Few laws inspire less controversy than the prohibition of driving while intoxicated. And with good reason: According to 2010 data, drunk driving costs the United States $132 billion per year, and nearly one third of all American traffic-related deaths are because of alcohol impairment.
Early Saturday morning, though, a different kind of dangerous driving made the news: drowsy driving. After their limo was struck by a tractor-trailer driver named Kevin Roper who had reportedly not slept for over 24 hours and was dozing at the wheel, Tracy Morgan was hospitalized (and remains in critical condition), while his fellow comedian and friend James McNair died. And while it’s impossible to know exactly why Roper dozed off, the crash highlights the problem the U.S. has with regards to drowsy driving: It isn’t stigmatized nearly enough.
Driving drowsy is, after all, an extremely dangerous behavior. Even without falling asleep at the wheel, as Roper likely did, “Drowsiness slows reaction time, makes drivers less attentive, and impairs decision-making skills, all of which can contribute to motor vehicle crashes,” according to the Center for Disease Control. And the National Sleep Foundation cites a study showing that being being awake for 18 hours produced an impairment equal to a blood alcohol concentration (BAC) of .05, and .10 after 24 hours; .08 is considered legally drunk.
It also seems to be a fairly common occurrence — though how common is hard to say, since it’s a difficult thing to measure. The CDC notes that some studies have estimated that “15% to 33% of fatal crashes might involve drowsy drivers.” Even if the actual figure is toward the lower end of this spectrum of estimates, given Americans' propensity for getting into car accidents, that would translate to a sizable number of accidents and deaths every year.
Despite all this, people don’t take drowsy driving as seriously as they do better-publicized (and -demonized) public-safety hazards. In a 2012 Public Attitude Survey conducted by the U.K.’s Ministry of Justice, for example, only 38 percent of subjects responded that they had never driven tired, compared to 95 percent of respondents who said they hadn't driven drunk, and 91 percent who said they had never texted while driving. Self-report surveys can be iffy, but this suggests there's much less of a stigma attached to drowsy driving. And even when people claim to understand the dangers of it, they often don't heed the warnings: A study by the AAA Foundation found that while "[t]he majority of drivers (96.3%) expressed disapproval of those who drive when they have trouble keeping their eyes open," "[m]ore than one-in-four (26.3%) drivers who believe it is completely unacceptable to drive in this compromised state, however, admitted doing so in the last month."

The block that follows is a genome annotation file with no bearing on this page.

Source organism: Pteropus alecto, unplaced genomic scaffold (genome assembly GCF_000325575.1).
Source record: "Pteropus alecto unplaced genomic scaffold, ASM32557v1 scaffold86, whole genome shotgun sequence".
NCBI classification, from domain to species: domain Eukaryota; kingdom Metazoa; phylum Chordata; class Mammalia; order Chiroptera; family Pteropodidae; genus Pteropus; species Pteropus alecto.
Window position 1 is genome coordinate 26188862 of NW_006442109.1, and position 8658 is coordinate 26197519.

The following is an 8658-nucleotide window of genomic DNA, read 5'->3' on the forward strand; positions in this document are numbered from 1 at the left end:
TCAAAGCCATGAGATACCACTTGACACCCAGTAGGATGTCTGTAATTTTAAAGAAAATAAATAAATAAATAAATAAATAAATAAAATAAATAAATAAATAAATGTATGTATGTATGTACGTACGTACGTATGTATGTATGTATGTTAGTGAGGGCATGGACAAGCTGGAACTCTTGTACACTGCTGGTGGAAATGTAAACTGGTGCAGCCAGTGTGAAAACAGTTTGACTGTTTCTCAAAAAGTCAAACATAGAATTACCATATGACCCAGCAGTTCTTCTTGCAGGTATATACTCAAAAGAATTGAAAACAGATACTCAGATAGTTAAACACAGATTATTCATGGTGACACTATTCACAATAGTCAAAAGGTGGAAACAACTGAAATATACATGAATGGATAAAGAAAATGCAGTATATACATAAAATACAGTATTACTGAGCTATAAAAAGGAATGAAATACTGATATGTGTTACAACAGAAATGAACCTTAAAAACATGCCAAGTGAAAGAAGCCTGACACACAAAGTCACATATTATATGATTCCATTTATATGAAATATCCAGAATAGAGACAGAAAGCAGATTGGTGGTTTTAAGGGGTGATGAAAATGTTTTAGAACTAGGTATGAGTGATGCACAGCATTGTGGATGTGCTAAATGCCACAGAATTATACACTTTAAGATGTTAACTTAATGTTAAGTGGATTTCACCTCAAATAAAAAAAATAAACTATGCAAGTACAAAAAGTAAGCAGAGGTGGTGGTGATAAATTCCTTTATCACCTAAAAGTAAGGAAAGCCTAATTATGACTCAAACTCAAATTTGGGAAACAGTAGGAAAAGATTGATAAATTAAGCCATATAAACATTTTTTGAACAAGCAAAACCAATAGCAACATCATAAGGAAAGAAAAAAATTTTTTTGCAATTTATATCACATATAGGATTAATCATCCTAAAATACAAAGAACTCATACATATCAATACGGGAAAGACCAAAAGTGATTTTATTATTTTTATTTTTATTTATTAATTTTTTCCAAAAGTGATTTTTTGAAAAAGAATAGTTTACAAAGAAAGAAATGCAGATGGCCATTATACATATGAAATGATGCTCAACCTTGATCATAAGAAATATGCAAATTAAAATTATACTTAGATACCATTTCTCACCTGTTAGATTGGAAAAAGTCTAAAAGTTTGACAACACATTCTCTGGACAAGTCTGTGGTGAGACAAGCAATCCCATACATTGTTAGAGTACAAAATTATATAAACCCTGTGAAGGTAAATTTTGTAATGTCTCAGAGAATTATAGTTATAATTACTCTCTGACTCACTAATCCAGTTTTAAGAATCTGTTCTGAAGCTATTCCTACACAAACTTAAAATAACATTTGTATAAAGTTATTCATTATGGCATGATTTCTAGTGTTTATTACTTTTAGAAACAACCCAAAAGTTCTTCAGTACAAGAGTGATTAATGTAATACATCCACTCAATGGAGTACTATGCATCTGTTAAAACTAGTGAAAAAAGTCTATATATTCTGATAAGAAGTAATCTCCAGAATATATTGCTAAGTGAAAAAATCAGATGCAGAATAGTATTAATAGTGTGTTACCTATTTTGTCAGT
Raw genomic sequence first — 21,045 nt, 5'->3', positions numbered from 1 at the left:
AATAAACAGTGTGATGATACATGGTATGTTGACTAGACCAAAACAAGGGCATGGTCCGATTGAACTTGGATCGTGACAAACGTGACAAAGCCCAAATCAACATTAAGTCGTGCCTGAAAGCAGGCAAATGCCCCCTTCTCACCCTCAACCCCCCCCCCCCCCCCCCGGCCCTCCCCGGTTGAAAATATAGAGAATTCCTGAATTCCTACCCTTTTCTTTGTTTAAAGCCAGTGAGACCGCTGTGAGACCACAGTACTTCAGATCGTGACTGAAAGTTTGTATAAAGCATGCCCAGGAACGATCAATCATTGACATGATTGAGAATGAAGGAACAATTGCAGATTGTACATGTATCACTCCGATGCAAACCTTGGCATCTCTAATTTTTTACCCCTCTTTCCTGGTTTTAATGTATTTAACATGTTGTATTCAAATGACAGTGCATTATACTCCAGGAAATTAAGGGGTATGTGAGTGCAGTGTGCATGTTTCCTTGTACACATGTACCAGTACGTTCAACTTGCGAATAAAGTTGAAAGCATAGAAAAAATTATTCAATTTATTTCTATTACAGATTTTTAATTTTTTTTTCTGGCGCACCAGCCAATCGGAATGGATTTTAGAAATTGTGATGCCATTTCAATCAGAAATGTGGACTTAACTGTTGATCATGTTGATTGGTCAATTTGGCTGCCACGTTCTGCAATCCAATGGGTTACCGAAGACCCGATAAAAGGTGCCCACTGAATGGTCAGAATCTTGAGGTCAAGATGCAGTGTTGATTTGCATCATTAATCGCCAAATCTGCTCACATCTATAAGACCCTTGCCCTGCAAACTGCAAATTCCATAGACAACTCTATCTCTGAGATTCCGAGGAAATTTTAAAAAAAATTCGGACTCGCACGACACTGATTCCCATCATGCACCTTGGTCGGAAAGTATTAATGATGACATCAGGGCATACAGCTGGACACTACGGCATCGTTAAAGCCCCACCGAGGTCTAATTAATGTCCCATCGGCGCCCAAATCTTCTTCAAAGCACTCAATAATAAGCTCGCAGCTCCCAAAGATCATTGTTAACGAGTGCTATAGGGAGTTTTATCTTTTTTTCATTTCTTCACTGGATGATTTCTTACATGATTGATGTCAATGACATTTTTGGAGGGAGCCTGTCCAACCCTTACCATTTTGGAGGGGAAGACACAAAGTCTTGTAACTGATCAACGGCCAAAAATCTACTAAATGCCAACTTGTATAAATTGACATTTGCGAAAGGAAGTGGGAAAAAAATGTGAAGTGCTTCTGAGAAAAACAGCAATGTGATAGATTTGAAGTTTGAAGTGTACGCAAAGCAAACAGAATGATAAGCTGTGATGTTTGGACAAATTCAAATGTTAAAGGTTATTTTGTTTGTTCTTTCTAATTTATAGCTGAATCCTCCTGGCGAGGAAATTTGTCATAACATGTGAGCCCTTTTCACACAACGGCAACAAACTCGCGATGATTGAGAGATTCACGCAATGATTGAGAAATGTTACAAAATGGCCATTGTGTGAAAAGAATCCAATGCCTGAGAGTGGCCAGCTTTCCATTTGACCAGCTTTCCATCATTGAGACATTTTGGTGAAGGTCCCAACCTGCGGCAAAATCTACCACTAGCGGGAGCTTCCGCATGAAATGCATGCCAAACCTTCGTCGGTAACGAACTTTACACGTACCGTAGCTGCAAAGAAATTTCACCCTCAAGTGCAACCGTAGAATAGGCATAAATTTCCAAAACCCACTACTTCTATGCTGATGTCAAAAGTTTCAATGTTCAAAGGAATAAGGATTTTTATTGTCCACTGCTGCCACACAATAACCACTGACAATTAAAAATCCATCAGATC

Clearly, at some level, society recognizes the danger posed by tired drivers: That's why there are laws in place to prevent professional drivers from spending too much time on the road without sufficient rest. Yet there hasn’t been the same PR-campaign push to stigmatize drowsy driving that helped tamp down on drunk driving and texting while driving. And that would be the easiest solution here, since researchers have shown that social stigmas are often a much more effective way to get people to change undesirable behaviors than providing them with dry statistics about danger and death.
Texting and driving is a prime example. Until not too long ago, it was standard to see people doing it openly. But as public-safety researchers have come to understand just how bad an idea it is, they've begun to effectively stigmatize it: Obama's secretaries of Transportation made it a priority; Werner Herzog made a film about it; and there are now terrifying public service announcements like this one from the U.K. (don't hit play if you're squeamish):
All of this advocacy helped ensure not only that people would think twice about texting and driving themselves, but that they would nag their friends and family members to do the same. Today, if you whip out a phone while behind the wheel, your friend in the passenger seat is likely to give you an earful for it; there's no reason driving while tired shouldn't follow the same trajectory over the next few years.
So the next time you feel tired behind the wheel, find somewhere to pull over and take a nap or switch drivers — and pressure your friends to do the same. And public-safety experts, get working on an anti-drowsy-driving campaign. But ideally one a bit more serious than this.